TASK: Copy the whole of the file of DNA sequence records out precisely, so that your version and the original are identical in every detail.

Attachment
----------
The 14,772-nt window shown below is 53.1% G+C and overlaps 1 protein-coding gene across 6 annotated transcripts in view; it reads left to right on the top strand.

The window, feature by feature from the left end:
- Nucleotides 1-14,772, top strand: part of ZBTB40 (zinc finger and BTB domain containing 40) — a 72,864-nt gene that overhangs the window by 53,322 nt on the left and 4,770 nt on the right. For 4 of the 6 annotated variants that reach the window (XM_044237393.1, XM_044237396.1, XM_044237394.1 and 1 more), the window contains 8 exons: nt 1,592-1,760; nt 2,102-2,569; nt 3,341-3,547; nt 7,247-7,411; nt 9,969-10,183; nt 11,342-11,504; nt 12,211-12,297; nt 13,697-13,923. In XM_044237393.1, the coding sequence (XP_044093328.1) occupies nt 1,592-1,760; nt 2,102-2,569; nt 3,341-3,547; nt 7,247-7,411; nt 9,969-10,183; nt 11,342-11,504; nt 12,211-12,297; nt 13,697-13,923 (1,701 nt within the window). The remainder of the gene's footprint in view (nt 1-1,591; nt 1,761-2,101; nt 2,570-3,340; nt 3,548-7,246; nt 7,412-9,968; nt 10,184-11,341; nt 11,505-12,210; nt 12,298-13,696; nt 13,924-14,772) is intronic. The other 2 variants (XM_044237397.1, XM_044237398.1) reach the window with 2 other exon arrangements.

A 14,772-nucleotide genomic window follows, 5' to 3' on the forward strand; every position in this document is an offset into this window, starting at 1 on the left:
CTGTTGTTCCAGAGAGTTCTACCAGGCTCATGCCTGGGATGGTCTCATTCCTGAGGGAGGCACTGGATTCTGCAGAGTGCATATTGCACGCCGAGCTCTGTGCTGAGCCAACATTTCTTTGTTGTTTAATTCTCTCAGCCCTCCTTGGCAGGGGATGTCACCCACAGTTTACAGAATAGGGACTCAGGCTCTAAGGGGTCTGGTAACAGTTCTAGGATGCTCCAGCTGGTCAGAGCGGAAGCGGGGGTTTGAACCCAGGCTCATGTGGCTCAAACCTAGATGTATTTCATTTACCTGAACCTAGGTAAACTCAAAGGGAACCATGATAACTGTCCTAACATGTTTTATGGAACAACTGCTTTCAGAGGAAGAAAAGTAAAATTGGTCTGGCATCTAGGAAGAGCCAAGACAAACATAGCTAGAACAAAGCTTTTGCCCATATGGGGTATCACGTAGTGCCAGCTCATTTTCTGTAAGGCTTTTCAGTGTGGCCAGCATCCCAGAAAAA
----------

The 14,772-nt window shown below is 53.1% G+C and overlaps 1 protein-coding gene across 6 annotated transcripts in view; it reads left to right on the top strand.

The window, feature by feature from the left end:
- Nucleotides 1-14,772, top strand: part of ZBTB40 (zinc finger and BTB domain containing 40) — a 72,864-nt gene that overhangs the window by 53,322 nt on the left and 4,770 nt on the right. For 4 of the 6 annotated variants that reach the window (XM_044237393.1, XM_044237396.1, XM_044237394.1 and 1 more), the window contains 8 exons: nt 1,592-1,760; nt 2,102-2,569; nt 3,341-3,547; nt 7,247-7,411; nt 9,969-10,183; nt 11,342-11,504; nt 12,211-12,297; nt 13,697-13,923. In XM_044237393.1, the coding sequence (XP_044093328.1) occupies nt 1,592-1,760; nt 2,102-2,569; nt 3,341-3,547; nt 7,247-7,411; nt 9,969-10,183; nt 11,342-11,504; nt 12,211-12,297; nt 13,697-13,923 (1,701 nt within the window). The remainder of the gene's footprint in view (nt 1-1,591; nt 1,761-2,101; nt 2,570-3,340; nt 3,548-7,246; nt 7,412-9,968; nt 10,184-11,341; nt 11,505-12,210; nt 12,298-13,696; nt 13,924-14,772) is intronic. The other 2 variants (XM_044237397.1, XM_044237398.1) reach the window with 2 other exon arrangements.

A 14,772-nucleotide genomic window follows, 5' to 3' on the forward strand; every position in this document is an offset into this window, starting at 1 on the left:
CTGTTGTTCCAGAGAGTTCTACCAGGCTCATGCCTGGGATGGTCTCATTCCTGAGGGAGGCACTGGATTCTGCAGAGTGCATATTGCACGCCGAGCTCTGTGCTGAGCCAACATTTCTTTGTTGTTTAATTCTCTCAGCCCTCCTTGGCAGGGGATGTCACCCACAGTTTACAGAATAGGGACTCAGGCTCTAAGGGGTCTGGTAACAGTTCTAGGATGCTCCAGCTGGTCAGAGCGGAAGCGGGGGTTTGAACCCAGGCTCATGTGGCTCAAACCTAGATGTATTTCATTTACCTGAACCTAGGTAAACTCAAAGGGAACCATGATAACTGTCCTAACATGTTTTATGGAACAACTGCTTTCAGAGGAAGAAAAGTAAAATTGGTCTGGCATCTAGGAAGAGCCAAGACAAACATAGCTAGAACAAAGCTTTTGCCCATATGGGGTATCACGTAGTGCCAGCTCATTTTCTGTAAGGCTTTTCAGTGTGGCCAGCATCCCAGAAAAA